In the must-have-done-something-right group for 2011 we have ARIAD Pharmaceuticals (Nasdaq: ARIA), which has more than doubled its share price since the beginning of the year. Let's take a look at what the biotech was up to this year and why investors have become so excited about its prospects.

ARIAD Pharmaceuticals Stock Chart


ARIAD Pharmaceuticals Stock Chart by YCharts

That little blip in January is muted by the later run, but it's actually a one-day 30% increase, following the company's SUCCEED clinical trial living up to its name. Its sarcoma drug, ridaforolimus, which is being co-developed with Merck (NYSE: MRK), improved progression-free survival -- the time it takes for the cancer to start growing again -- by 21%.

But top-line data never tells the full story, and the stock took a breather while investors waited for the full data release. No news -- read: no surprises -- was good news at the American Society of Clinical Oncology meeting in June, and the de-risked company was free to run again.

ARIAD dropped in August, but what didn't? Certainly a buying opportunity if you had the guts.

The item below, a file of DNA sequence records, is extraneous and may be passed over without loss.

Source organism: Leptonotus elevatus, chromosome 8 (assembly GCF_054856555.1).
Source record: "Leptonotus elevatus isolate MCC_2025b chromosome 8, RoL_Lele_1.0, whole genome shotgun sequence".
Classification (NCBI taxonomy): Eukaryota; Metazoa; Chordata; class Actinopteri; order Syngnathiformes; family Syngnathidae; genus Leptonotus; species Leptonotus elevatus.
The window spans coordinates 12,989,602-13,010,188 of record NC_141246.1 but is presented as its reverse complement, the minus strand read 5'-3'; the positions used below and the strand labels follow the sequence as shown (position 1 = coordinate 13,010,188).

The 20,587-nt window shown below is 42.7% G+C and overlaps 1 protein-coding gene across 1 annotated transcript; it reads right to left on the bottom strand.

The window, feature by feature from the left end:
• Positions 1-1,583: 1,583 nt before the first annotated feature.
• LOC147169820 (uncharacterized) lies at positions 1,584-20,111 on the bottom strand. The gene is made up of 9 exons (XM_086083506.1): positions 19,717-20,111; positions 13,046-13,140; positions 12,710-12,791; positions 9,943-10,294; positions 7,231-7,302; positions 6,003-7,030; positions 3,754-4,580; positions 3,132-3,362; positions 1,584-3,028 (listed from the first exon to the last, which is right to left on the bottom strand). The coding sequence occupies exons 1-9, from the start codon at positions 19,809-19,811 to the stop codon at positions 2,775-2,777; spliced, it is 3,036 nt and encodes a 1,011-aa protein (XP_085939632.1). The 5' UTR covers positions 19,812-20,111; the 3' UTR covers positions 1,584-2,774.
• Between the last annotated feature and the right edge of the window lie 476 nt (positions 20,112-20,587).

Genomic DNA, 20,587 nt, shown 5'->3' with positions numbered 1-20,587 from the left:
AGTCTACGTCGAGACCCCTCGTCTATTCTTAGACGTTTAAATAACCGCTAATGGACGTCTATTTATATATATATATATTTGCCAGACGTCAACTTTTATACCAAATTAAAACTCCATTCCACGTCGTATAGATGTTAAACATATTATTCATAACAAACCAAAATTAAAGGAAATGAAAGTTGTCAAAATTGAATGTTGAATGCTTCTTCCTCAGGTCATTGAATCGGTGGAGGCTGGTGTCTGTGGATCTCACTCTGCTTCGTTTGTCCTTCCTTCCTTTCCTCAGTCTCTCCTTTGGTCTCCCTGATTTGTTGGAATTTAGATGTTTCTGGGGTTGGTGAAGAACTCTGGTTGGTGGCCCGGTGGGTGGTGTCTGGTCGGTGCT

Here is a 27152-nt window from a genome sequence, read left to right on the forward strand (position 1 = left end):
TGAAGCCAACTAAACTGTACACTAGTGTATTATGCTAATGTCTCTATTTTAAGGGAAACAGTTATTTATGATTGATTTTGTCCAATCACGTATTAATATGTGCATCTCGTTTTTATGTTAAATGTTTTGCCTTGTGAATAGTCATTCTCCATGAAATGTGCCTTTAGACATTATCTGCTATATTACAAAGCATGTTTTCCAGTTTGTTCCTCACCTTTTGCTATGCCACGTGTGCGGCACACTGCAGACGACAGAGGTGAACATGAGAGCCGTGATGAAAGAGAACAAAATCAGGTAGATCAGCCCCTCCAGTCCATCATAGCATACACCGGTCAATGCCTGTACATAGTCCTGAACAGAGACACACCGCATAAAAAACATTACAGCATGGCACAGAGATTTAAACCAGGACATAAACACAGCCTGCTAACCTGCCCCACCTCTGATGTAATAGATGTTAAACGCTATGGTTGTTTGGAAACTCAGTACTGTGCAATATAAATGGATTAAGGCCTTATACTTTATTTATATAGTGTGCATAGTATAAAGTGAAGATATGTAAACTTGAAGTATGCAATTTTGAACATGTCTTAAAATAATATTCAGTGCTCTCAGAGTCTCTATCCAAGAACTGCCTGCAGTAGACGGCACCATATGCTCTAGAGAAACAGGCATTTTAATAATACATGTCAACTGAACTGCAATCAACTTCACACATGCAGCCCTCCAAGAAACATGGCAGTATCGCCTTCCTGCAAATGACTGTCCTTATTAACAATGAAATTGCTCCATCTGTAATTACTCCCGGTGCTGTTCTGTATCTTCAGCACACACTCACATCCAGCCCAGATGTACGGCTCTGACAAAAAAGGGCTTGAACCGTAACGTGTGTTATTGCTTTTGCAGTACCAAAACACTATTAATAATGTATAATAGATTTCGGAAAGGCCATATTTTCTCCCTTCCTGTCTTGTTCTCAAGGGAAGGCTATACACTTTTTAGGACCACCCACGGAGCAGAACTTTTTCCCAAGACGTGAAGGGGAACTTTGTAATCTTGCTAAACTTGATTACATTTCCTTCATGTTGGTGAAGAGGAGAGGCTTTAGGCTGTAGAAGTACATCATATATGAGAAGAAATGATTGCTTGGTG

Ridaforolimus is furthest along and most important to ARIAD, but the oncology specialist does have other drugs in development. Data for its leukemia treatment ponatinib presented this month at the American Society of Hematology annual meeting looked pretty good to me. ARIAD is going after late-stage patients who have failed Otsuka and Bristol-Myers Squibb's (NYSE: BMY) Sprycel or Novartis' (NYSE: NVS) Tasigna, or have a mutation that doesn't allow them to be treated with those drugs. It's only phase 2 data, which may -- like Seattle Genetics' (Nasdaq: SGEN) Adcetris -- or may not -- like, potentially, Onyx Pharmaceuticals' (Nasdaq: ONXX) carfilzomib -- be enough to gain Food and Drug Administration approval.

At a market cap of $1.5 billion, I wouldn't call ARIAD a steal, but there's certainly potential for another good year if the company can get one or both of its drugs approved by the FDA.

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This article represents the opinion of the writer, who may disagree with the “official” recommendation position of a Motley Fool premium advisory service. We’re motley! Questioning an investing thesis -- even one of our own -- helps us all think critically about investing and make decisions that help us become smarter, happier, and richer.